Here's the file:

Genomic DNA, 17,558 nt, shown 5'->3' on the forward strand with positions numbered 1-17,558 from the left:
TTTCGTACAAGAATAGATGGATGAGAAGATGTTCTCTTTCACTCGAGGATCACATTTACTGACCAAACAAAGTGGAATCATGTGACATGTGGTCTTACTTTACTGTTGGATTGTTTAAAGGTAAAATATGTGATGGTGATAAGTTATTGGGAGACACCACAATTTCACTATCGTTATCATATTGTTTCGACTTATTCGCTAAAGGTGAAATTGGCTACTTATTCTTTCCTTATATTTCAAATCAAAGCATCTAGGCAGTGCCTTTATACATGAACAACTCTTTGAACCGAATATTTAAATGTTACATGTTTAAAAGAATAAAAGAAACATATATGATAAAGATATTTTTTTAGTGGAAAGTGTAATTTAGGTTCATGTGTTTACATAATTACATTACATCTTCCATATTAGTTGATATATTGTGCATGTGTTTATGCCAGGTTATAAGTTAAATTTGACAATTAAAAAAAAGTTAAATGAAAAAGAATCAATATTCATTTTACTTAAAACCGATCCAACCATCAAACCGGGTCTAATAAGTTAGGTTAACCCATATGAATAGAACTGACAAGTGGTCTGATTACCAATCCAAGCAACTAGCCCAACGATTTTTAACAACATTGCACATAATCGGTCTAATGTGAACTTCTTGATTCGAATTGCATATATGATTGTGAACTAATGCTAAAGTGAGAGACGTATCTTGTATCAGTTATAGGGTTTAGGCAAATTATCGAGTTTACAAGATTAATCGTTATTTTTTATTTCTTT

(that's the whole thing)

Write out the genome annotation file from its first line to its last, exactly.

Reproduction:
Genomic DNA, 17,558 nt, shown 5'->3' on the forward strand with positions numbered 1-17,558 from the left:
TTTCGTACAAGAATAGATGGATGAGAAGATGTTCTCTTTCACTCGAGGATCACATTTACTGACCAAACAAAGTGGAATCATGTGACATGTGGTCTTACTTTACTGTTGGATTGTTTAAAGGTAAAATATGTGATGGTGATAAGTTATTGGGAGACACCACAATTTCACTATCGTTATCATATTGTTTCGACTTATTCGCTAAAGGTGAAATTGGCTACTTATTCTTTCCTTATATTTCAAATCAAAGCATCTAGGCAGTGCCTTTATACATGAACAACTCTTTGAACCGAATATTTAAATGTTACATGTTTAAAAGAATAAAAGAAACATATATGATAAAGATATTTTTTTAGTGGAAAGTGTAATTTAGGTTCATGTGTTTACATAATTACATTACATCTTCCATATTAGTTGATATATTGTGCATGTGTTTATGCCAGGTTATAAGTTAAATTTGACAATTAAAAAAAAGTTAAATGAAAAAGAATCAATATTCATTTTACTTAAAACCGATCCAACCATCAAACCGGGTCTAATAAGTTAGGTTAACCCATATGAATAGAACTGACAAGTGGTCTGATTACCAATCCAAGCAACTAGCCCAACGATTTTTAACAACATTGCACATAATCGGTCTAATGTGAACTTCTTGATTCGAATTGCATATATGATTGTGAACTAATGCTAAAGTGAGAGACGTATCTTGTATCAGTTATAGGGTTTAGGCAAATTATCGAGTTTACAAGATTAATCGTTATTTTTTATTTCTTT